U.S. doesn’t expect big breakthroughs on debt issues this week – Treasury officials
By Andrea Shalal
WASHINGTON (Reuters) – U.S. Treasury Secretary Janet Yellen sees debt restructuring as a key priority, but senior Treasury officials have said they do not expect any major breakthroughs on debt issues when this week’s meetings of the International Monetary Fund and the World Bank.
IMF Managing Director Kristalina Georgieva said on Monday she hoped Zambia and Chad’s debt restructuring efforts could be completed by the end of the year, which she said would open the way for more countries to ask for help.
The Group of 20 nations launched its Common Framework for Debt Relief at the end of 2020 with the Paris Club to help low-income countries, but it has so far failed to produce a single debt restructuring agreement, even though some 60% of these countries are in or near debt distress.
Last week, Yellen singled out China, the biggest creditor to many African countries, for dragging its feet, and said it was crucial that all the world’s major bilateral creditors participate meaningfully in recovery efforts. restructuring.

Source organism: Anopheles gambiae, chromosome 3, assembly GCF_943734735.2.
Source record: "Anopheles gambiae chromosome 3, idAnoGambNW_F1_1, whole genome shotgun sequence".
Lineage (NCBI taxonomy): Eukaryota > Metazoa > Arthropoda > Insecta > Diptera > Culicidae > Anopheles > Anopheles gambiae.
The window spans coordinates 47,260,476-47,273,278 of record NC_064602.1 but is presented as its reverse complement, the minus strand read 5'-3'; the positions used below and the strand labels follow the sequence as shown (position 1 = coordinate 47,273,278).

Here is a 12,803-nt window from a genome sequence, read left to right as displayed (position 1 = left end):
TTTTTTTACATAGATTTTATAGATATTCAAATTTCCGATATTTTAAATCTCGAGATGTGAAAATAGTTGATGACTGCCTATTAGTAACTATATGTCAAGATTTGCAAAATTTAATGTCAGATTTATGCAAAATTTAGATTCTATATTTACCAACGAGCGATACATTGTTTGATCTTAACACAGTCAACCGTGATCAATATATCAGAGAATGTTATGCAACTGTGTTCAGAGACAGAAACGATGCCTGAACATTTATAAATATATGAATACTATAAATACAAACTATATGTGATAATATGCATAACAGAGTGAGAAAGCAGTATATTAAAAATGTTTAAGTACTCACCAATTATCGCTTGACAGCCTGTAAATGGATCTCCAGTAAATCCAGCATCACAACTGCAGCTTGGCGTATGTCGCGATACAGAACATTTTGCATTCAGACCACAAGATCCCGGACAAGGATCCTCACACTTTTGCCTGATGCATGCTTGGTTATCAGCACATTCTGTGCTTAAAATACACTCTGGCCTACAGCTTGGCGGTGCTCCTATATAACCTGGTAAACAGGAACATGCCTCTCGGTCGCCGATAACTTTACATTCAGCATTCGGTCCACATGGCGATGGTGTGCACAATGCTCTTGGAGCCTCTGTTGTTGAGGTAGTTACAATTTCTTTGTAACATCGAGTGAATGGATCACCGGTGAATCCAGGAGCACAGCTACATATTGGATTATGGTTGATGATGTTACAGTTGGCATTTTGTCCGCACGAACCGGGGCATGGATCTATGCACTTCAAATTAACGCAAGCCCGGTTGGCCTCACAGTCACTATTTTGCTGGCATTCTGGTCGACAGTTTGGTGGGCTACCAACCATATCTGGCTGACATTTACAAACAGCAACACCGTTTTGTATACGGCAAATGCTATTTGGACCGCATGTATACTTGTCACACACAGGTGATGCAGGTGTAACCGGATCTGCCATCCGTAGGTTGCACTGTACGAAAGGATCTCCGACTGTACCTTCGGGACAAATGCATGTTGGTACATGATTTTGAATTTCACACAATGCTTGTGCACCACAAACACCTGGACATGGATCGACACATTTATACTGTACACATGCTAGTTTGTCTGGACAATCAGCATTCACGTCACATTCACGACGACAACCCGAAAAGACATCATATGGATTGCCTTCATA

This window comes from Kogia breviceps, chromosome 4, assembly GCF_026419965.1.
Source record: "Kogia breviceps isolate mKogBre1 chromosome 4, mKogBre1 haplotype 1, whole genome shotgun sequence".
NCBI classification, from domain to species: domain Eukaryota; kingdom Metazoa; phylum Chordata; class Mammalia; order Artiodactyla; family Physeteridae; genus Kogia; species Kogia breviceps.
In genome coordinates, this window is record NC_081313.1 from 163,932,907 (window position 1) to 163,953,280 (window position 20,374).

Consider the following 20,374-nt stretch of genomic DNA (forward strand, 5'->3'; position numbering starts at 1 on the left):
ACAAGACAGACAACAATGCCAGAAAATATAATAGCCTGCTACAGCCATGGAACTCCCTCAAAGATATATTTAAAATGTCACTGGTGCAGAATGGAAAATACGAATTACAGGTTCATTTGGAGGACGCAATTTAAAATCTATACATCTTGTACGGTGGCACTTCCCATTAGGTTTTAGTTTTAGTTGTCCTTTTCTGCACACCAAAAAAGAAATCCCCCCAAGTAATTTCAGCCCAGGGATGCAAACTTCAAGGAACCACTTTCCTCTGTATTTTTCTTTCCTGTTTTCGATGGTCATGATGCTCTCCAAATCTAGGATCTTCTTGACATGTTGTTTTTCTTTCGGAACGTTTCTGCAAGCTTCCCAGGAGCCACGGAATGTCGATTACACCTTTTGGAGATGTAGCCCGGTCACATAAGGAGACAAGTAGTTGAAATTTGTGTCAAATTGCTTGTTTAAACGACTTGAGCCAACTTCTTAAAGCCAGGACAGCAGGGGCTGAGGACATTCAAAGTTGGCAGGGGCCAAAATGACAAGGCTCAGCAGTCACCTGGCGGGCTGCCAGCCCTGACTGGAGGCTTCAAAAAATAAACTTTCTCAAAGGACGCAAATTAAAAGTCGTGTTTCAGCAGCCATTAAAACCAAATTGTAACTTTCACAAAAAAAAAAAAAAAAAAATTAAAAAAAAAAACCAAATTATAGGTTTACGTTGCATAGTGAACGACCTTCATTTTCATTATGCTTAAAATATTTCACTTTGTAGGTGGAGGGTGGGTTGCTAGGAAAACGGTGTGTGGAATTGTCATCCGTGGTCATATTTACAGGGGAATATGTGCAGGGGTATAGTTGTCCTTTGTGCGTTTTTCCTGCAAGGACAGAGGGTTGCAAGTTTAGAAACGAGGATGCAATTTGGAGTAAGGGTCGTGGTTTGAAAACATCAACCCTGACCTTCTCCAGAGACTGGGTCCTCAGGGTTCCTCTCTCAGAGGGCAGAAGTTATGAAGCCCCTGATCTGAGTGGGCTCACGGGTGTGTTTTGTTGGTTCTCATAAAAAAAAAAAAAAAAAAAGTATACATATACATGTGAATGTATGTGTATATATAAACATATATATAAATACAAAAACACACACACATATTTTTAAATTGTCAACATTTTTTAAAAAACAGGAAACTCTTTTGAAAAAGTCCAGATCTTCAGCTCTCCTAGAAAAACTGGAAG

“To date, China has delayed providing debt treatment to borrowers in over-indebtedness or has provided treatment that fails to restore the borrower’s debt sustainability,” she said in a statement. speech at the Center for Global Development.
China last month denied any delays in Zambia’s debt file, saying it had played a “positive role” in its restructuring.
A US Treasury official told reporters there had been gradual progress on the Chad and Zambia cases, but agreements were unlikely to be reached in the coming days.
China was also still blocking calls to expand the G20 debt reduction initiative to include middle-income countries, the official said, but progress on individual cases was possible.
Helping Sri Lanka, one of the most pressing such cases, would require a process with major creditors outside the G20 framework, the Treasury official said.
Yellen, who warned last week that some countries would need “significant debt relief,” would discuss the issue with his counterparts during the week, a second Treasury official said.
The Zambian government told investors on Friday it hoped to agree debt relief terms with official creditors by the end of the year or early 2023.
Zambia was the first African country to default in the era of COVID-19, as it struggled with debt that reached 133% of GDP by the end of 2021.
Chad’s creditors are also close to reaching a debt relief deal, a French finance ministry source said on Monday.
(Reporting by Andrea Shalal; Editing by Muralikumar Anantharaman)